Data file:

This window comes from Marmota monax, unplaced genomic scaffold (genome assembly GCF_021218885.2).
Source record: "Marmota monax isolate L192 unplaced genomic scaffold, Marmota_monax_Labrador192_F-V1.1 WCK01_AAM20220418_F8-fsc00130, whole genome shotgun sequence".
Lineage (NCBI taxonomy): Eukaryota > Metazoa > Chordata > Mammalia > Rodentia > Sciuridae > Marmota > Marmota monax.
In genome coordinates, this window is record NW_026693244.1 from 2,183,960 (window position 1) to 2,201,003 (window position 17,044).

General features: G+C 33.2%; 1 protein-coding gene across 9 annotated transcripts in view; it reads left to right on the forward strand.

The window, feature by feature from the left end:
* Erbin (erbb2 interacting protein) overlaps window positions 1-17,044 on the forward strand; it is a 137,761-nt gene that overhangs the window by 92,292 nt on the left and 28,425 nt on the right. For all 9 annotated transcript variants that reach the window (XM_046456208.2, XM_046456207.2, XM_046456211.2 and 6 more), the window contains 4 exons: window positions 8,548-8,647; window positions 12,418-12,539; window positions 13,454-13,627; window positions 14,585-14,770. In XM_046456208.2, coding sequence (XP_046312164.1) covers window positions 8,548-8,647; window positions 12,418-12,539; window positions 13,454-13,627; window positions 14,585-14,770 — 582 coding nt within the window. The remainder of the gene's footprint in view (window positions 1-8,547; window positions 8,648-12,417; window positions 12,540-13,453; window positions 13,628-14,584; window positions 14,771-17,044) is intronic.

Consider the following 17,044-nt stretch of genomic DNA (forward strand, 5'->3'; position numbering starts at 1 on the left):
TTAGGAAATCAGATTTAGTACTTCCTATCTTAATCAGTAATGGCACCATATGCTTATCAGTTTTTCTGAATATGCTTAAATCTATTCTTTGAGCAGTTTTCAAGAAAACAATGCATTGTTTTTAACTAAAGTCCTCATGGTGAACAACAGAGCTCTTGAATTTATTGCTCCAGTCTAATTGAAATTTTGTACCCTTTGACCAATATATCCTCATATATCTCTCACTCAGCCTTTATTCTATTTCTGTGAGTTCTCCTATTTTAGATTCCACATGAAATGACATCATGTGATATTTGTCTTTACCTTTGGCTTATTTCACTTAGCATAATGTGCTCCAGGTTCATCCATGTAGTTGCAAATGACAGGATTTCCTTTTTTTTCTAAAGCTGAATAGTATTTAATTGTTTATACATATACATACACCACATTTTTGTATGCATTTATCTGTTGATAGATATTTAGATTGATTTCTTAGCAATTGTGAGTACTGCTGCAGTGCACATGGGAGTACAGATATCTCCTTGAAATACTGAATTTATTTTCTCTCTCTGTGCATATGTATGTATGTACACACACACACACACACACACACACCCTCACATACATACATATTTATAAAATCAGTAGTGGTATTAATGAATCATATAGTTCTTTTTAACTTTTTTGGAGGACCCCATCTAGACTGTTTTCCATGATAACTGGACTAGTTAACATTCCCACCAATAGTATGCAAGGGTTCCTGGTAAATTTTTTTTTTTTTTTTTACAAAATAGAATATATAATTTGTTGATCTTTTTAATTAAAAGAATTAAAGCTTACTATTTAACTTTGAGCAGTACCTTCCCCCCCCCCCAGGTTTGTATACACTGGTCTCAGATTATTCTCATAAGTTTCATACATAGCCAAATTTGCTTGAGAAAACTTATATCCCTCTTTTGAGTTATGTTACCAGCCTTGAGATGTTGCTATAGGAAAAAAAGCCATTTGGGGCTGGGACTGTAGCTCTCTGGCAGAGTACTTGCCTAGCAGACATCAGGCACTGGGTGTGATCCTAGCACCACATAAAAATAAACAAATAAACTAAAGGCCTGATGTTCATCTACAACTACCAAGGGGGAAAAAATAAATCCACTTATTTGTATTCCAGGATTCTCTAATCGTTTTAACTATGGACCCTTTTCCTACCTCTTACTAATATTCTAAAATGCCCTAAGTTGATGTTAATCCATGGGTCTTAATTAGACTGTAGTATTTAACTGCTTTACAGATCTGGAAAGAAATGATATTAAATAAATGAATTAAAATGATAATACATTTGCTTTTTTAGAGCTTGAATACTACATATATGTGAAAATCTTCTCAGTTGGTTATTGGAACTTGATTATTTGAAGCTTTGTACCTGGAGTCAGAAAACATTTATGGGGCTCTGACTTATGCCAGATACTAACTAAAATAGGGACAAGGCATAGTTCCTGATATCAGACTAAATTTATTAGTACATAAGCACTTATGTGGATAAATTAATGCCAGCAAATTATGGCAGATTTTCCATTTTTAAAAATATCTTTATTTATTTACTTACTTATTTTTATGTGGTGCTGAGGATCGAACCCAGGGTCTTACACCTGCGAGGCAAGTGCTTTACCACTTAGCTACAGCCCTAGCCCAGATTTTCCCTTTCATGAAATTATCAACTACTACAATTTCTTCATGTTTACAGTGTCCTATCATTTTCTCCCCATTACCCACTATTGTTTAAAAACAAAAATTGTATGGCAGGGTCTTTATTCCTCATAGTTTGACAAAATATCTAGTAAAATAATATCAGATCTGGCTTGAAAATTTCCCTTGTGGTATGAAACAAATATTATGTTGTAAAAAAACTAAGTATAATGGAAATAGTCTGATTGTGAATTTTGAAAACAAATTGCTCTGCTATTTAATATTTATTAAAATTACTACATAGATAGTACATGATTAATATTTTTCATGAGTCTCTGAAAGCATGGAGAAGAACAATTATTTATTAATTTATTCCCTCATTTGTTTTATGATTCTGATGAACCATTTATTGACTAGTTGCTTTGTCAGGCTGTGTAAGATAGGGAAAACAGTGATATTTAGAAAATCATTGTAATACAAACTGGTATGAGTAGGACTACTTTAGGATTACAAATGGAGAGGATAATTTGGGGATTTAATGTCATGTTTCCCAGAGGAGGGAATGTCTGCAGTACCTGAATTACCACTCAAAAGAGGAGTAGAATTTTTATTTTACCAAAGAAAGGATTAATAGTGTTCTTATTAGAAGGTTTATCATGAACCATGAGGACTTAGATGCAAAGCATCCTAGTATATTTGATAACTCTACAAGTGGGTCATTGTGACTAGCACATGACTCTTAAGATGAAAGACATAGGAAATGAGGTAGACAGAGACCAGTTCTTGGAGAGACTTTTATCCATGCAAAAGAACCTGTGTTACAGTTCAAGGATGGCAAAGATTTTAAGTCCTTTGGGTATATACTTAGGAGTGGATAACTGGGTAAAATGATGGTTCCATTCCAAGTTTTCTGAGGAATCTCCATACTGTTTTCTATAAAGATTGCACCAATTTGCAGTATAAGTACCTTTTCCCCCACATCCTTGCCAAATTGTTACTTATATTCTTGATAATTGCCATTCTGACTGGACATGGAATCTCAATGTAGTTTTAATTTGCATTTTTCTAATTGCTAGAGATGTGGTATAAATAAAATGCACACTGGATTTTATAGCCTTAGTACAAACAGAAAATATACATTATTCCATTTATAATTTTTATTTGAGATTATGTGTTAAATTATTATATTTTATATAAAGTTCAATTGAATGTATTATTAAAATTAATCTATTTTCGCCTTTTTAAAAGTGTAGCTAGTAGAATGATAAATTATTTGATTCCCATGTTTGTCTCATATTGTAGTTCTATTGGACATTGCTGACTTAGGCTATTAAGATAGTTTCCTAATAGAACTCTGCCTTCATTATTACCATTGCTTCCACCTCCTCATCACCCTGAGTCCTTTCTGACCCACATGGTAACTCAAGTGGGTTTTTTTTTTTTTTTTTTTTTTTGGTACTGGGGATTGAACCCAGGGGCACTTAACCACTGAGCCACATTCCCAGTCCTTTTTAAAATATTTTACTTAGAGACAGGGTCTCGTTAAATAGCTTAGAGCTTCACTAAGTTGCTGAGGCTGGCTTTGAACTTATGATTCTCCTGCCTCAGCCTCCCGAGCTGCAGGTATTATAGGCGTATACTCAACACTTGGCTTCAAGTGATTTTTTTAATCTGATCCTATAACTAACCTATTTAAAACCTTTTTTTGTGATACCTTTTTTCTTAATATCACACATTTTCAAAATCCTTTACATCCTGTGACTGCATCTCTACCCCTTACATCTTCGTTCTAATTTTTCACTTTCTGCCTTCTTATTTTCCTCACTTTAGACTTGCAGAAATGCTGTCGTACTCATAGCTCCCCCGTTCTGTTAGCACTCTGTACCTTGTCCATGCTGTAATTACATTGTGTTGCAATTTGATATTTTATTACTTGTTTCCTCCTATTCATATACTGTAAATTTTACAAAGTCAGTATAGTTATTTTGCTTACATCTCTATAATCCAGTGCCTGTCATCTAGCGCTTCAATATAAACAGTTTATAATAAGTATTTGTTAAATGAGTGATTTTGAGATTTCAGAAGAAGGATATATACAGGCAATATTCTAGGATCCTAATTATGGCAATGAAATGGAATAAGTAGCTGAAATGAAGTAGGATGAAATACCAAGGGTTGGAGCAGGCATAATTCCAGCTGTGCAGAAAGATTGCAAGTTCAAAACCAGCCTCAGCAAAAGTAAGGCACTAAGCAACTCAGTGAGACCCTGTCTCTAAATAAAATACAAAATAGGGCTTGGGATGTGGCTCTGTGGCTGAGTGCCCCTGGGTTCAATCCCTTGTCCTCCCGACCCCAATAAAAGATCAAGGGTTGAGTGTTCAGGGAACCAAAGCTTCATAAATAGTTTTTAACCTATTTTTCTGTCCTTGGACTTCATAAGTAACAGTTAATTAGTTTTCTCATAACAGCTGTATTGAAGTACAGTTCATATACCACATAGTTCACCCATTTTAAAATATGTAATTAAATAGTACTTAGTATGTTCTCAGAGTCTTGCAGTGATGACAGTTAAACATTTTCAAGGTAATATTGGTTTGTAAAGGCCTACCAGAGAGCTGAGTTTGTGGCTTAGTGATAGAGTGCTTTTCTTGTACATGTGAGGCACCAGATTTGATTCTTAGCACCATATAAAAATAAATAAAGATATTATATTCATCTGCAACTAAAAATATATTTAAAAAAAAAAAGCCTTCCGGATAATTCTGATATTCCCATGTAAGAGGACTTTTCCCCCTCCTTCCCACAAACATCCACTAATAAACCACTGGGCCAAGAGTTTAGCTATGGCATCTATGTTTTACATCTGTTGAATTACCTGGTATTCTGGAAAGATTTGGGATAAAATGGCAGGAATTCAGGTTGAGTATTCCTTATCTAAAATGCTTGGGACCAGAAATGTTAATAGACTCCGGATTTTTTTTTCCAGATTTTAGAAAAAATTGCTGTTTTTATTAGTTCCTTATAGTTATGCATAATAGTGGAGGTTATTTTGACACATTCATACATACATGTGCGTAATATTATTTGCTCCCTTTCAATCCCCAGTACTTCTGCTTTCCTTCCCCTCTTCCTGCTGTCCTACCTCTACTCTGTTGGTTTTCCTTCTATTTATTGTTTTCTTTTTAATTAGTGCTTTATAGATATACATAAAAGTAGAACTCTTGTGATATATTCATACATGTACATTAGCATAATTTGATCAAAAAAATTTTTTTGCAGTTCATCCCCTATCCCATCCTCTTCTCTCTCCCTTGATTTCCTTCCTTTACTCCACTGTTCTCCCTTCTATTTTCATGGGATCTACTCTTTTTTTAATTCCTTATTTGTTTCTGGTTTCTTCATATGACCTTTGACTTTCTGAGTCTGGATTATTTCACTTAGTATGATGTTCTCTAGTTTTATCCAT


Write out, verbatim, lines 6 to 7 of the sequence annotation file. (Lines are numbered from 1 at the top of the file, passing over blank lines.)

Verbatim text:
The window, feature by feature from the left end:
* Erbin (erbb2 interacting protein) overlaps window positions 1-17,044 on the forward strand; it is a 137,761-nt gene that overhangs the window by 92,292 nt on the left and 28,425 nt on the right. For all 9 annotated transcript variants that reach the window (XM_046456208.2, XM_046456207.2, XM_046456211.2 and 6 more), the window contains 4 exons: window positions 8,548-8,647; window positions 12,418-12,539; window positions 13,454-13,627; window positions 14,585-14,770. In XM_046456208.2, coding sequence (XP_046312164.1) covers window positions 8,548-8,647; window positions 12,418-12,539; window positions 13,454-13,627; window positions 14,585-14,770 — 582 coding nt within the window. The remainder of the gene's footprint in view (window positions 1-8,547; window positions 8,648-12,417; window positions 12,540-13,453; window positions 13,628-14,584; window positions 14,771-17,044) is intronic.